Improved Efficiency Through New Designs
The imperative of driving down emissions and improving efficiency to comply with increasingly stringent legislation – such as the forthcoming WLTP test cycle regulations – is impacting every aspect of vehicle design and engineering.
This means more efficient engines, lighter vehicles and, increasingly, more sophisticated transmissions. These, as countless key speakers and presenters made clear at December’s CTI Symposium on Transmission Design in Berlin, are a key element in the equation as they can be engineered so the engine runs at its most optimally efficient speed.
These regulations have led to a proliferation of ratios in both traditional torque-convertor type transmissions and the increasingly popular dual clutch gearboxes. As some degree of vehicle electrification is now a virtual necessity for any larger capacity gasoline or diesel engine to satisfy future legislation, there is the perfect opportunity for transmission designers to integrate electric motors into the driveline – giving the potential to provide either a power boost for downsized engines or to deliver short-range electric driving. Again, both approaches were in evidence at the Berlin Symposium last month.
“Future engines will have more torque at low(er) engine speeds,” predicted Darrell L. Robinette, an assistant professor at Michigan Technological University. “It’s part of our job when designing transmissions to maximize that efficiency but, also, to ensure a pleasurable driving experience.”
Robinette presented a GM paper on a concept 10-speed step gear automatic triple clutch transmission with the potential of running an electric motor in parallel. Designed principally for American light trucks powered by downsized turbocharged V6 or naturally aspirated V8 engines, the new concept could also be applied to rear-wheel drive sedans, he said.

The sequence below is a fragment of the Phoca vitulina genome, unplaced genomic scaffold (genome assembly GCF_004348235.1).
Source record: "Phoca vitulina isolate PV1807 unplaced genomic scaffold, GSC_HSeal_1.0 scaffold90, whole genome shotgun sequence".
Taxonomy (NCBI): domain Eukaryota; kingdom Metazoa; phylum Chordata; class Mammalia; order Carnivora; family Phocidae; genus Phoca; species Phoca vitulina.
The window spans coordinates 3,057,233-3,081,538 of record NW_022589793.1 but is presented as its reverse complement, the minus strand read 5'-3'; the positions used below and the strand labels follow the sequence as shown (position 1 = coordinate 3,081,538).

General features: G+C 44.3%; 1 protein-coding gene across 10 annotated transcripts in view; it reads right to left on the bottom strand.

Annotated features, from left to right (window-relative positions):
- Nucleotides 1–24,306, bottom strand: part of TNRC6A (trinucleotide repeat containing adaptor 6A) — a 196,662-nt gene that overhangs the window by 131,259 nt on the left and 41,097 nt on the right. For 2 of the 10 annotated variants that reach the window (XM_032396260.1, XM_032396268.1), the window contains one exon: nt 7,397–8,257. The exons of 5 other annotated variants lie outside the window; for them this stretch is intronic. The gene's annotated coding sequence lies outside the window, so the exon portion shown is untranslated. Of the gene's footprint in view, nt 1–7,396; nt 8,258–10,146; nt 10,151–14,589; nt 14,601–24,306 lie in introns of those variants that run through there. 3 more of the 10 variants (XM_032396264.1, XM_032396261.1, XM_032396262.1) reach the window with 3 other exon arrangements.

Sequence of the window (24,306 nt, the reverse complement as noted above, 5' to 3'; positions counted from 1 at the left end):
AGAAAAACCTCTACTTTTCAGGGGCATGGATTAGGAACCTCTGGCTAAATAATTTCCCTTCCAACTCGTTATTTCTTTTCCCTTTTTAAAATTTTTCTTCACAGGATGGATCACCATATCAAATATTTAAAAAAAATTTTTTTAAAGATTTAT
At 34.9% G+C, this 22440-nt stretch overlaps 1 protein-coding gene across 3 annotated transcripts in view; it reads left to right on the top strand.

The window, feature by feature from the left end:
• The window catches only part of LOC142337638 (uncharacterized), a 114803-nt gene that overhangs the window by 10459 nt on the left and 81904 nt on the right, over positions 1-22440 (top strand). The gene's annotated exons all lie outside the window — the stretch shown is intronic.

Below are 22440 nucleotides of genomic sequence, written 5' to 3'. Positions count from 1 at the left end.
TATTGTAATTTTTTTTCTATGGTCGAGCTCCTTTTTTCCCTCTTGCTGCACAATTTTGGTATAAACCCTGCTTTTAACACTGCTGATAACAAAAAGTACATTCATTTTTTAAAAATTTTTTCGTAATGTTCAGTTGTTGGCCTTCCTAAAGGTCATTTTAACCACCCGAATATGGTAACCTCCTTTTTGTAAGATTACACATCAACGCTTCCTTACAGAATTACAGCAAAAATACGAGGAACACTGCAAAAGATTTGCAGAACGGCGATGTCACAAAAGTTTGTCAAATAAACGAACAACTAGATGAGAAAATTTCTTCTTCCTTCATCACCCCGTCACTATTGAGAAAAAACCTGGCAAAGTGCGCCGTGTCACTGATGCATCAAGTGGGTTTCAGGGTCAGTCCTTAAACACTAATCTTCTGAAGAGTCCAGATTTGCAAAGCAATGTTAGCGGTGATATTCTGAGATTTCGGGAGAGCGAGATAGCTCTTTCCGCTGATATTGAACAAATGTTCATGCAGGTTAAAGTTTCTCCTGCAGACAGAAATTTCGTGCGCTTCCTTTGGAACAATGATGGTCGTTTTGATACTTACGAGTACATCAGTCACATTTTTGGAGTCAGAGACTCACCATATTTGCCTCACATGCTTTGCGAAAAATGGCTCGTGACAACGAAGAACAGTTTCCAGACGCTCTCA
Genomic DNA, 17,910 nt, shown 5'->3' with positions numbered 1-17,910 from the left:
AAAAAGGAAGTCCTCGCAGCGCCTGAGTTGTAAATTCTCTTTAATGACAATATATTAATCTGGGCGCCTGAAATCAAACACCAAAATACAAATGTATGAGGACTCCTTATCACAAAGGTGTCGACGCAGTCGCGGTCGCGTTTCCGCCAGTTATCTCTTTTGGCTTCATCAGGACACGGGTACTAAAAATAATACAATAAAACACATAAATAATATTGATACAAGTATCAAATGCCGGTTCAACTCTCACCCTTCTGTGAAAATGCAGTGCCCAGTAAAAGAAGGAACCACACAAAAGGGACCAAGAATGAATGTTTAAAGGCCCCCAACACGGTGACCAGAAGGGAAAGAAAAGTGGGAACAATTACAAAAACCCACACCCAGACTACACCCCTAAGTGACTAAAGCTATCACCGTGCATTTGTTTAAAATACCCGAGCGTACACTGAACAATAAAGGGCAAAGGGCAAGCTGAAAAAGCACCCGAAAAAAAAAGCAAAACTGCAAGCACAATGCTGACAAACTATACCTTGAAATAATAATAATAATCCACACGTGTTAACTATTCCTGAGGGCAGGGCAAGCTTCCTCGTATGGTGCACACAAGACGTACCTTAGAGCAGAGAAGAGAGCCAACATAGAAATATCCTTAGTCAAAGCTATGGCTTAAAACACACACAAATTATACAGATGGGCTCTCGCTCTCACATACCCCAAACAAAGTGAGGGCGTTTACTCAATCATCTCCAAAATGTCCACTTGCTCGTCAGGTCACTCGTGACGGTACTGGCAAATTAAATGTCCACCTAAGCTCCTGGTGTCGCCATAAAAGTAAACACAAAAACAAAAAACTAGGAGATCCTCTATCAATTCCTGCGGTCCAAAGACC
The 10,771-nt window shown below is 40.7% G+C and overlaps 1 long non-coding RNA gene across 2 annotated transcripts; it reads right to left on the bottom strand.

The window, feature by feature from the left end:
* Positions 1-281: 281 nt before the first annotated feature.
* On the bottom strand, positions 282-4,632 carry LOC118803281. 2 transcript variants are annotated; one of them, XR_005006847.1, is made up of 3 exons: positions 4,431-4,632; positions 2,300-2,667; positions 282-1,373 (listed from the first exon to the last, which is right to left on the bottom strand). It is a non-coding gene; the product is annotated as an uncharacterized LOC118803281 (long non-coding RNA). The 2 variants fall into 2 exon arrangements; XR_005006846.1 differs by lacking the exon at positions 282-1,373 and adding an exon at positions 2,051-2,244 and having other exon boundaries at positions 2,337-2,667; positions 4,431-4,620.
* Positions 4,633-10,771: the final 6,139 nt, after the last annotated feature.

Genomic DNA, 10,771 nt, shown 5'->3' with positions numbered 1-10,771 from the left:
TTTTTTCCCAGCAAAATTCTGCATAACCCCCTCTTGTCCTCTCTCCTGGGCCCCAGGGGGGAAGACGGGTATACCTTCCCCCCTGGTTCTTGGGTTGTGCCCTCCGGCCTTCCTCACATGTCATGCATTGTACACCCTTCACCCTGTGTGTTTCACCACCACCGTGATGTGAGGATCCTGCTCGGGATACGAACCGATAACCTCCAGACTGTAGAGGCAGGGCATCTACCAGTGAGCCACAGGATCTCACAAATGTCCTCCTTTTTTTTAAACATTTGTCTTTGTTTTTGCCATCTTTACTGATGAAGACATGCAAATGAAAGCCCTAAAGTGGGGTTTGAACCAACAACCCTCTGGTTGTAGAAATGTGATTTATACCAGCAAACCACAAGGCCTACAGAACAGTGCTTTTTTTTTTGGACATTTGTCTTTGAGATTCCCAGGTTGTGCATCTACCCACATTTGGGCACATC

Robinette’s research revealed that gasoline engines returned the best fuel consumption with nine or 10 ratios, while for diesel it was 12 speeds. The triple clutch transmission also features “Sport,” “Eco” and “Comfort” settings.
The concept enables clutch-to-clutch skip shifting from seventh to 11th gear, plus a 12-speed option with two dual transition shifts. This yields a potential five percent reduction in fuel consumption on the WLTP drive cycle compared to the currently best-available six-speed planetary torque convertor automatic, say the concept’s engineers.
Ford: favors ten speeds
Analysis by Ford engineers, explained Jim Centlivre, the company’s automatic transmission and driveline engineering manager, led them to conclude that 10 ratios with a span of 7.4 was “optimum” to deliver a three to four percent improvement over a six-speed automatic. “Our analysis showed benefits up to eight speeds but diminishing returns beyond 10,” he added.
Ford’s new 10-speed automatic, the 10R80, is a joint development with GM and features an internal e-pump for stop-start compatibility. Beyond third gear, the steps between ratios are less than 20 percent to give smoother shifting patterns, though these can be made more aggressive if the driver opts for the transmission’s Sport mode. In addition, the box itself is only 25 mm longer than Ford’s current six-speed auto, yet weighs one kilo less, claimed Centlivre.
American-based OEMs are not the only ones pursuing transmissions with double-digit ratio counts. Although not present at CTI, Toyota has announced two new rear-drive automatics: an eight-speed Direct Shift 8-AT and the 10-speed Direct Shift 10-AT. The latter features what are described as “new techniques” to the gear surfaces to achieve lower friction coefficients when the gears engage, and by optimizing the clutch friction material configuration, torque losses during rotation are reduced by almost 50 percent.